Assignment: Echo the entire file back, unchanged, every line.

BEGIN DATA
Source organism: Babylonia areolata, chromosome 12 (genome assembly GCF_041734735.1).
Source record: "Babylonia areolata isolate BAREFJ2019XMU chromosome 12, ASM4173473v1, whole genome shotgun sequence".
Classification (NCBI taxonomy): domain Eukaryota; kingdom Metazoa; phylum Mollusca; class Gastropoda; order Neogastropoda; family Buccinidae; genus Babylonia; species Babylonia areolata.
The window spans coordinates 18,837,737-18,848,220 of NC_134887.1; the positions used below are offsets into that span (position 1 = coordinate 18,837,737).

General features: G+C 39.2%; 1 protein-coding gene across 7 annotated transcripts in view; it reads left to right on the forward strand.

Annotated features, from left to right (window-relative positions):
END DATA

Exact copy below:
Source organism: Babylonia areolata, chromosome 12 (genome assembly GCF_041734735.1).
Source record: "Babylonia areolata isolate BAREFJ2019XMU chromosome 12, ASM4173473v1, whole genome shotgun sequence".
Classification (NCBI taxonomy): domain Eukaryota; kingdom Metazoa; phylum Mollusca; class Gastropoda; order Neogastropoda; family Buccinidae; genus Babylonia; species Babylonia areolata.
The window spans coordinates 18,837,737-18,848,220 of NC_134887.1; the positions used below are offsets into that span (position 1 = coordinate 18,837,737).

General features: G+C 39.2%; 1 protein-coding gene across 7 annotated transcripts in view; it reads left to right on the forward strand.

Annotated features, from left to right (window-relative positions):